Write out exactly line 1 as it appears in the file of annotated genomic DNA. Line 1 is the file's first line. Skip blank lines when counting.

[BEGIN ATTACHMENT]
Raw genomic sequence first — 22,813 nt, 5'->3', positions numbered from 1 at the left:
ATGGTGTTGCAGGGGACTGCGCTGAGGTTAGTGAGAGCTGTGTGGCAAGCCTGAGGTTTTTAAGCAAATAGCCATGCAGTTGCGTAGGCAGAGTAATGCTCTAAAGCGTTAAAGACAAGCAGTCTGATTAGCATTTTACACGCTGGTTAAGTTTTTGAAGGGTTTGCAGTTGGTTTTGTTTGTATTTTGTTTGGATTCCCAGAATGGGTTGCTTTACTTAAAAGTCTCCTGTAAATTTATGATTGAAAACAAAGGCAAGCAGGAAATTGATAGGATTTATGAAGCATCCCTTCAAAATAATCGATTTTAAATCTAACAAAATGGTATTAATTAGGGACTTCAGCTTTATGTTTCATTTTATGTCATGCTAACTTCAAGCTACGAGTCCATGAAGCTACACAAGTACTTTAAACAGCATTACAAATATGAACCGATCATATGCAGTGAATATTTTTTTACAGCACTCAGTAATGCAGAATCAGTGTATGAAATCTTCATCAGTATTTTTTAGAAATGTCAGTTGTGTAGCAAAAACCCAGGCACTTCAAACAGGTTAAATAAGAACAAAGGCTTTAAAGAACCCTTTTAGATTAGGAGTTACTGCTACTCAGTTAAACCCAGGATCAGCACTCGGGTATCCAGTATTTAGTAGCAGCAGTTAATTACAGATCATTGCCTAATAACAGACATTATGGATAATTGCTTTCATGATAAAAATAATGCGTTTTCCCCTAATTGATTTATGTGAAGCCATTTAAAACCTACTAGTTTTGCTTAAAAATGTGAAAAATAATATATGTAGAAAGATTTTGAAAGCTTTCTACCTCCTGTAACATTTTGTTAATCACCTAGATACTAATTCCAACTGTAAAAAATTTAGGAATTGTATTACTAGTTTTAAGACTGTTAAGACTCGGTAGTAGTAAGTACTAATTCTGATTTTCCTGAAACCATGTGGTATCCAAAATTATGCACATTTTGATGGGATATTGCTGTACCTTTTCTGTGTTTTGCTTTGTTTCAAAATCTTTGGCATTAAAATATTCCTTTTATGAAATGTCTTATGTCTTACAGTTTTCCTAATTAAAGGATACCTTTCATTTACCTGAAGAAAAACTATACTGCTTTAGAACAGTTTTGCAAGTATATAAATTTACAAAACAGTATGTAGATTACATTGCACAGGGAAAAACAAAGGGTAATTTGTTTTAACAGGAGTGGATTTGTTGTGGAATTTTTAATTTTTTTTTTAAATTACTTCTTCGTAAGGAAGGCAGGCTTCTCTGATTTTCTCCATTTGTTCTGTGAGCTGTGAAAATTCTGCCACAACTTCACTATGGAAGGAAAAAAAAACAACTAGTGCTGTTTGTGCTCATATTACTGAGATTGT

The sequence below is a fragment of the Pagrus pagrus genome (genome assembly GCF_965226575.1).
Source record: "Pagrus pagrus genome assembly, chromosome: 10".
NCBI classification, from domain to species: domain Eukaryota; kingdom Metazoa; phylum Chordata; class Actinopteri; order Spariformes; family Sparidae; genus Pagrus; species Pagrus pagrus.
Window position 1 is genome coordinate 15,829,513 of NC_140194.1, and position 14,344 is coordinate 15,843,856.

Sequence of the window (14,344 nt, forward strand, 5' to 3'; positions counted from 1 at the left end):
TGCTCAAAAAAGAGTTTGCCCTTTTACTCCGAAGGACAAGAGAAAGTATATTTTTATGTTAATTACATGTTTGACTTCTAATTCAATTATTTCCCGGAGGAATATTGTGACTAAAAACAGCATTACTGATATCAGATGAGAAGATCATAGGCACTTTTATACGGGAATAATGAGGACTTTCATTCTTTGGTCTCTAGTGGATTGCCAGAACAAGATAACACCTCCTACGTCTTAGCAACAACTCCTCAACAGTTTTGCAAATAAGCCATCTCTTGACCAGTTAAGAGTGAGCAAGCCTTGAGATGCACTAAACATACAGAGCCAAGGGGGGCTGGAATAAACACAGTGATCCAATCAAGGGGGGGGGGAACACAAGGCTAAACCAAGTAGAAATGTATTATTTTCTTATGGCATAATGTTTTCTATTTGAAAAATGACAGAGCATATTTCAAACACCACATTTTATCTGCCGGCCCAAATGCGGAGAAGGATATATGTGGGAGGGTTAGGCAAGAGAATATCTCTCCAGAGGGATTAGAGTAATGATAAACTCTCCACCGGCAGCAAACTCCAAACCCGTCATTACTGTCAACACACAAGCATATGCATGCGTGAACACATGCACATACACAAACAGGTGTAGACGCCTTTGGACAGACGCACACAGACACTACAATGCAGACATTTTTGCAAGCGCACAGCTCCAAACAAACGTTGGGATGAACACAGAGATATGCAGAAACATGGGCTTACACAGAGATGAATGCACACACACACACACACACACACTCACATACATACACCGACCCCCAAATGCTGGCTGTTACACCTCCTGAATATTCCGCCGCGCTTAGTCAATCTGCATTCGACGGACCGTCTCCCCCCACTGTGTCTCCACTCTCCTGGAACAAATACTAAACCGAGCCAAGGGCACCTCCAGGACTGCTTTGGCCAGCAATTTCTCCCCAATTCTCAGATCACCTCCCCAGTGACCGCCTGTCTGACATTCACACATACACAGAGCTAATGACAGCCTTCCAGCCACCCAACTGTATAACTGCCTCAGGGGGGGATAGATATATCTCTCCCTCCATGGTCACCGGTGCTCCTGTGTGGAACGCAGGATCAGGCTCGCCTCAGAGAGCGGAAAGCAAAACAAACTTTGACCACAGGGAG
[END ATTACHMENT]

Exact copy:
Raw genomic sequence first — 22,813 nt, 5'->3', positions numbered from 1 at the left: